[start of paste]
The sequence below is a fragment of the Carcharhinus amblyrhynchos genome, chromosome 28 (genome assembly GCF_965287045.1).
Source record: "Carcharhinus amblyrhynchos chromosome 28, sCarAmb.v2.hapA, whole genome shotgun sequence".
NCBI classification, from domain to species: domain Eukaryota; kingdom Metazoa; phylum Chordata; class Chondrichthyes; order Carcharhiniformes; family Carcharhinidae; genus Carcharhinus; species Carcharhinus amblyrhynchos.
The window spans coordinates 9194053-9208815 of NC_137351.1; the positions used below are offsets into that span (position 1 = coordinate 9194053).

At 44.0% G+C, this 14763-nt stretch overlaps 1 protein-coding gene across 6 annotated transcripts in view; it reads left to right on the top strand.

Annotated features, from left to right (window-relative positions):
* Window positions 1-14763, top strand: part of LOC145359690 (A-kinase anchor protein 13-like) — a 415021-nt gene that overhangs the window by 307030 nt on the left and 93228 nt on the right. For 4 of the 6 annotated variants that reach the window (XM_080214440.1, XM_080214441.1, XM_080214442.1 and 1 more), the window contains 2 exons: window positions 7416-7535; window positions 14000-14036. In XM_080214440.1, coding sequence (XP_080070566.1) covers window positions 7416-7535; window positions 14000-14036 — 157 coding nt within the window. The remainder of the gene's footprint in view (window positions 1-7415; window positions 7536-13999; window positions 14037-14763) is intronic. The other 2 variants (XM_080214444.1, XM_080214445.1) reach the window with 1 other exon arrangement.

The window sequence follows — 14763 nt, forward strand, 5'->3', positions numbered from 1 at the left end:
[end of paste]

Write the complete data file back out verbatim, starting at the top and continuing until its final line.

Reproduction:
The sequence below is a fragment of the Carcharhinus amblyrhynchos genome, chromosome 28 (genome assembly GCF_965287045.1).
Source record: "Carcharhinus amblyrhynchos chromosome 28, sCarAmb.v2.hapA, whole genome shotgun sequence".
NCBI classification, from domain to species: domain Eukaryota; kingdom Metazoa; phylum Chordata; class Chondrichthyes; order Carcharhiniformes; family Carcharhinidae; genus Carcharhinus; species Carcharhinus amblyrhynchos.
The window spans coordinates 9194053-9208815 of NC_137351.1; the positions used below are offsets into that span (position 1 = coordinate 9194053).

At 44.0% G+C, this 14763-nt stretch overlaps 1 protein-coding gene across 6 annotated transcripts in view; it reads left to right on the top strand.

Annotated features, from left to right (window-relative positions):
* Window positions 1-14763, top strand: part of LOC145359690 (A-kinase anchor protein 13-like) — a 415021-nt gene that overhangs the window by 307030 nt on the left and 93228 nt on the right. For 4 of the 6 annotated variants that reach the window (XM_080214440.1, XM_080214441.1, XM_080214442.1 and 1 more), the window contains 2 exons: window positions 7416-7535; window positions 14000-14036. In XM_080214440.1, coding sequence (XP_080070566.1) covers window positions 7416-7535; window positions 14000-14036 — 157 coding nt within the window. The remainder of the gene's footprint in view (window positions 1-7415; window positions 7536-13999; window positions 14037-14763) is intronic. The other 2 variants (XM_080214444.1, XM_080214445.1) reach the window with 1 other exon arrangement.

The window sequence follows — 14763 nt, forward strand, 5'->3', positions numbered from 1 at the left end: